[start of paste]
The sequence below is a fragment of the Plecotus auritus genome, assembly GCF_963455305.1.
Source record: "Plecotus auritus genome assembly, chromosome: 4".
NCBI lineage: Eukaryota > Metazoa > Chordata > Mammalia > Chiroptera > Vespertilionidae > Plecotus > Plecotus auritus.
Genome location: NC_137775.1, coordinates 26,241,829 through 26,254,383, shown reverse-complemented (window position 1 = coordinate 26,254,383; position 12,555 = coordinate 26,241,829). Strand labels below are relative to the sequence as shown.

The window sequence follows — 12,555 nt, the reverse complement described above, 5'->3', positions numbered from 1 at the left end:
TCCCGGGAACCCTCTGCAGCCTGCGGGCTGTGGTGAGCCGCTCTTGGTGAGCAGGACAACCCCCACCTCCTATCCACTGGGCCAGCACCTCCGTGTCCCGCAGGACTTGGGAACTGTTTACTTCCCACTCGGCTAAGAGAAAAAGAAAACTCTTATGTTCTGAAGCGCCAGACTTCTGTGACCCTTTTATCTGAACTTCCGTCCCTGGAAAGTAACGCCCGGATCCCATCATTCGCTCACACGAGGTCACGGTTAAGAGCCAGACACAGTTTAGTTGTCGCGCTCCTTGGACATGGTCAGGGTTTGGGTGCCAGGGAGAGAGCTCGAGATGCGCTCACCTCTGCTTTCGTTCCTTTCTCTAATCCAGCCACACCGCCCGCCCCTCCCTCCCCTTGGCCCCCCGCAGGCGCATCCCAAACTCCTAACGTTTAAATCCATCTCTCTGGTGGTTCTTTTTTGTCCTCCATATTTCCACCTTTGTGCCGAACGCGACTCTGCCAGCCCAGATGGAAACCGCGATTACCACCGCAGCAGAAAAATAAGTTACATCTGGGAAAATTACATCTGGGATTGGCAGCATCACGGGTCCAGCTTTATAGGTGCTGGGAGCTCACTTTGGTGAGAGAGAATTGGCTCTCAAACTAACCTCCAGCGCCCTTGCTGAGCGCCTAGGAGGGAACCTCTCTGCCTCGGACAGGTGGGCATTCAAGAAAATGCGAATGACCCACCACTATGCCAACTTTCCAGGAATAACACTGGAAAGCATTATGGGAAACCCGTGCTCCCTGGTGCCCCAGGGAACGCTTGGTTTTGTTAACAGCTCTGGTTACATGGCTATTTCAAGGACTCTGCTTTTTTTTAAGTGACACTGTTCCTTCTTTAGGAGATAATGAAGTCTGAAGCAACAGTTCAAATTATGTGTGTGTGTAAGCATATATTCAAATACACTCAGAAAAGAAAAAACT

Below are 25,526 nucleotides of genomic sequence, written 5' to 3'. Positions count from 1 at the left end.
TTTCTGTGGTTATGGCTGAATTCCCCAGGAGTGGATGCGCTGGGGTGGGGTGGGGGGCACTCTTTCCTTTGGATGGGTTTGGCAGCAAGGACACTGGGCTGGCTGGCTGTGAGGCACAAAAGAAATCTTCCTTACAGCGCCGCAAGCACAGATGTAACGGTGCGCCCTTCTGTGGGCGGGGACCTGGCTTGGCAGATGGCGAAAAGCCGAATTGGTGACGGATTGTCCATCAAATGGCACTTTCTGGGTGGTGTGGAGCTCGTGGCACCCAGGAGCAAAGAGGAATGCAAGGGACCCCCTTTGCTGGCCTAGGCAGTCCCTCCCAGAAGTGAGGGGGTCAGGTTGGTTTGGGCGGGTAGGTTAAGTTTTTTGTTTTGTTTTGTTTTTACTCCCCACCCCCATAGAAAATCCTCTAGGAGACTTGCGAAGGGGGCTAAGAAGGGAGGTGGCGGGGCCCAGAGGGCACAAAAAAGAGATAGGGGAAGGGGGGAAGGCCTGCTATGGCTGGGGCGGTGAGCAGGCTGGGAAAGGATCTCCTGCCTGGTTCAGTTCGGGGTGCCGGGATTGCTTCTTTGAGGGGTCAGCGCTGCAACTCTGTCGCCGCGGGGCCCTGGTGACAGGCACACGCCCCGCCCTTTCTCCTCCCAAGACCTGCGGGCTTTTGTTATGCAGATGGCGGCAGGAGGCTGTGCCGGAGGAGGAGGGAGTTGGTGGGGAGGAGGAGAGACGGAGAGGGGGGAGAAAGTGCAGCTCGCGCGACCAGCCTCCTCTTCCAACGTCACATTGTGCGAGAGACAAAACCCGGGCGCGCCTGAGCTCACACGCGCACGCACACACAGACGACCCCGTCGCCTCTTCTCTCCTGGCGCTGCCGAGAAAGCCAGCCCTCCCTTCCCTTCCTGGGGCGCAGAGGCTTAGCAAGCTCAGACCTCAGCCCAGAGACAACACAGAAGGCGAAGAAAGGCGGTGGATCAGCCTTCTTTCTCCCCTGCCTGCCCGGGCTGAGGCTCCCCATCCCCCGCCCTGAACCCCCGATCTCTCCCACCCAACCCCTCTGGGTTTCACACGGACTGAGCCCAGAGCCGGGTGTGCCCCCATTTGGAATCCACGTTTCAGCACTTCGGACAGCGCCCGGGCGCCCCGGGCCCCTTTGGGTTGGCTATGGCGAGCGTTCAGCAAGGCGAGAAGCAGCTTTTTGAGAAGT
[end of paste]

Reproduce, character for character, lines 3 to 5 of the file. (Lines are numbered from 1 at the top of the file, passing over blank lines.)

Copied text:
NCBI lineage: Eukaryota > Metazoa > Chordata > Mammalia > Chiroptera > Vespertilionidae > Plecotus > Plecotus auritus.
Genome location: NC_137775.1, coordinates 26,241,829 through 26,254,383, shown reverse-complemented (window position 1 = coordinate 26,254,383; position 12,555 = coordinate 26,241,829). Strand labels below are relative to the sequence as shown.

The window sequence follows — 12,555 nt, the reverse complement described above, 5'->3', positions numbered from 1 at the left end: